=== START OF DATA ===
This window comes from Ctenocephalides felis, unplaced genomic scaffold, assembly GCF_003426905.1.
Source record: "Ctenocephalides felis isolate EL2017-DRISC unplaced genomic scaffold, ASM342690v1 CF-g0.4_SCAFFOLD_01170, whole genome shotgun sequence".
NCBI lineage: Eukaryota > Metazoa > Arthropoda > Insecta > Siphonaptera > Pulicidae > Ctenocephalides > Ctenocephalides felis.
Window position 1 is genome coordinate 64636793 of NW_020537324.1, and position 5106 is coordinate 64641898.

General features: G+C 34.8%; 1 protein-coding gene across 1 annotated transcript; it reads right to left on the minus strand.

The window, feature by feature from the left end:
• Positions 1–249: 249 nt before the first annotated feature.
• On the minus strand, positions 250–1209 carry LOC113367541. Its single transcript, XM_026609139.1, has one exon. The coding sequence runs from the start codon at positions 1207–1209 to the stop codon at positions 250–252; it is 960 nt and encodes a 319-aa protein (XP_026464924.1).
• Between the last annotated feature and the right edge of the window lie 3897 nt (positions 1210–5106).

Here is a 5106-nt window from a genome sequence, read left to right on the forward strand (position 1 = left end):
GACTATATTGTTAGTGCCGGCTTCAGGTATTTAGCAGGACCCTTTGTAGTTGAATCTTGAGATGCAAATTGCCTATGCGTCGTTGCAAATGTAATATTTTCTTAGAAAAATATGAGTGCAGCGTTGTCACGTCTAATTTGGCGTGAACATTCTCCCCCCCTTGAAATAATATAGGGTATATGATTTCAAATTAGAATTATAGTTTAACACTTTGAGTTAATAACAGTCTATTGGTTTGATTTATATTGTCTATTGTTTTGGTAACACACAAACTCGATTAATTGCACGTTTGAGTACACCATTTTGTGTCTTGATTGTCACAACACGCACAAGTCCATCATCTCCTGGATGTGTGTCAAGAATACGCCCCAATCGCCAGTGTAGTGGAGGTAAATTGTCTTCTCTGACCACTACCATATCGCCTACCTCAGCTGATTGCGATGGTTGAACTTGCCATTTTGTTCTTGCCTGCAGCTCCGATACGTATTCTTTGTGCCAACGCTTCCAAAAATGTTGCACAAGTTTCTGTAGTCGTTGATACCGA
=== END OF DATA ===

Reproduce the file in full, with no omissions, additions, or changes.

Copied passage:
This window comes from Ctenocephalides felis, unplaced genomic scaffold, assembly GCF_003426905.1.
Source record: "Ctenocephalides felis isolate EL2017-DRISC unplaced genomic scaffold, ASM342690v1 CF-g0.4_SCAFFOLD_01170, whole genome shotgun sequence".
NCBI lineage: Eukaryota > Metazoa > Arthropoda > Insecta > Siphonaptera > Pulicidae > Ctenocephalides > Ctenocephalides felis.
Window position 1 is genome coordinate 64636793 of NW_020537324.1, and position 5106 is coordinate 64641898.

General features: G+C 34.8%; 1 protein-coding gene across 1 annotated transcript; it reads right to left on the minus strand.

The window, feature by feature from the left end:
• Positions 1–249: 249 nt before the first annotated feature.
• On the minus strand, positions 250–1209 carry LOC113367541. Its single transcript, XM_026609139.1, has one exon. The coding sequence runs from the start codon at positions 1207–1209 to the stop codon at positions 250–252; it is 960 nt and encodes a 319-aa protein (XP_026464924.1).
• Between the last annotated feature and the right edge of the window lie 3897 nt (positions 1210–5106).

Here is a 5106-nt window from a genome sequence, read left to right on the forward strand (position 1 = left end):
GACTATATTGTTAGTGCCGGCTTCAGGTATTTAGCAGGACCCTTTGTAGTTGAATCTTGAGATGCAAATTGCCTATGCGTCGTTGCAAATGTAATATTTTCTTAGAAAAATATGAGTGCAGCGTTGTCACGTCTAATTTGGCGTGAACATTCTCCCCCCCTTGAAATAATATAGGGTATATGATTTCAAATTAGAATTATAGTTTAACACTTTGAGTTAATAACAGTCTATTGGTTTGATTTATATTGTCTATTGTTTTGGTAACACACAAACTCGATTAATTGCACGTTTGAGTACACCATTTTGTGTCTTGATTGTCACAACACGCACAAGTCCATCATCTCCTGGATGTGTGTCAAGAATACGCCCCAATCGCCAGTGTAGTGGAGGTAAATTGTCTTCTCTGACCACTACCATATCGCCTACCTCAGCTGATTGCGATGGTTGAACTTGCCATTTTGTTCTTGCCTGCAGCTCCGATACGTATTCTTTGTGCCAACGCTTCCAAAAATGTTGCACAAGTTTCTGTAGTCGTTGATACCGA